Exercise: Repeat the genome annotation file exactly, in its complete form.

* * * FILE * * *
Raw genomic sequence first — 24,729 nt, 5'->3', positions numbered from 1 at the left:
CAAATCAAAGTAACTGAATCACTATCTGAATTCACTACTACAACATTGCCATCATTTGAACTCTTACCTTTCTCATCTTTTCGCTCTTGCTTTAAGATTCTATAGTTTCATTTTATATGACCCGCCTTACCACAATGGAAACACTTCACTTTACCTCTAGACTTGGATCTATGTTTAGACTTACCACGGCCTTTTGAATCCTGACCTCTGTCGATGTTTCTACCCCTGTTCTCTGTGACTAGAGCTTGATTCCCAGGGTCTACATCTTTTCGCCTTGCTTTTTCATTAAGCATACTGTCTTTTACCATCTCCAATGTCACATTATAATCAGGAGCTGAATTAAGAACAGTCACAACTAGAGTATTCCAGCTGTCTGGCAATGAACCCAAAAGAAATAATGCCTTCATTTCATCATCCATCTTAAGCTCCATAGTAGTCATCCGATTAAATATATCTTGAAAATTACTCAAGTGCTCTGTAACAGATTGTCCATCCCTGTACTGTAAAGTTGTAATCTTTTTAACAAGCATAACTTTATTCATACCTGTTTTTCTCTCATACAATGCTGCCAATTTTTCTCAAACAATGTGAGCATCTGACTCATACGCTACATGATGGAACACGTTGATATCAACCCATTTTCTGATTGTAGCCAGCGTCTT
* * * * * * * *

Raw genomic sequence first — 24,729 nt, 5'->3', positions numbered from 1 at the left:
CAAATCAAAGTAACTGAATCACTATCTGAATTCACTACTACAACATTGCCATCATTTGAACTCTTACCTTTCTCATCTTTTCGCTCTTGCTTTAAGATTCTATAGTTTCATTTTATATGACCCGCCTTACCACAATGGAAACACTTCACTTTACCTCTAGACTTGGATCTATGTTTAGACTTACCACGGCCTTTTGAATCCTGACCTCTGTCGATGTTTCTACCCCTGTTCTCTGTGACTAGAGCTTGATTCCCAGGGTCTACATCTTTTCGCCTTGCTTTTTCATTAAGCATACTGTCTTTTACCATCTCCAATGTCACATTATAATCAGGAGCTGAATTAAGAACAGTCACAACTAGAGTATTCCAGCTGTCTGGCAATGAACCCAAAAGAAATAATGCCTTCATTTCATCATCCATCTTAAGCTCCATAGTAGTCATCCGATTAAATATATCTTGAAAATTACTCAAGTGCTCTGTAACAGATTGTCCATCCCTGTACTGTAAAGTTGTAATCTTTTTAACAAGCATAACTTTATTCATACCTGTTTTTCTCTCATACAATGCTGCCAATTTTTCTCAAACAATGTGAGCATCTGACTCATACGCTACATGATGGAACACGTTGATATCAACCCATTTTCTGATTGTAGCCAGCGTCTT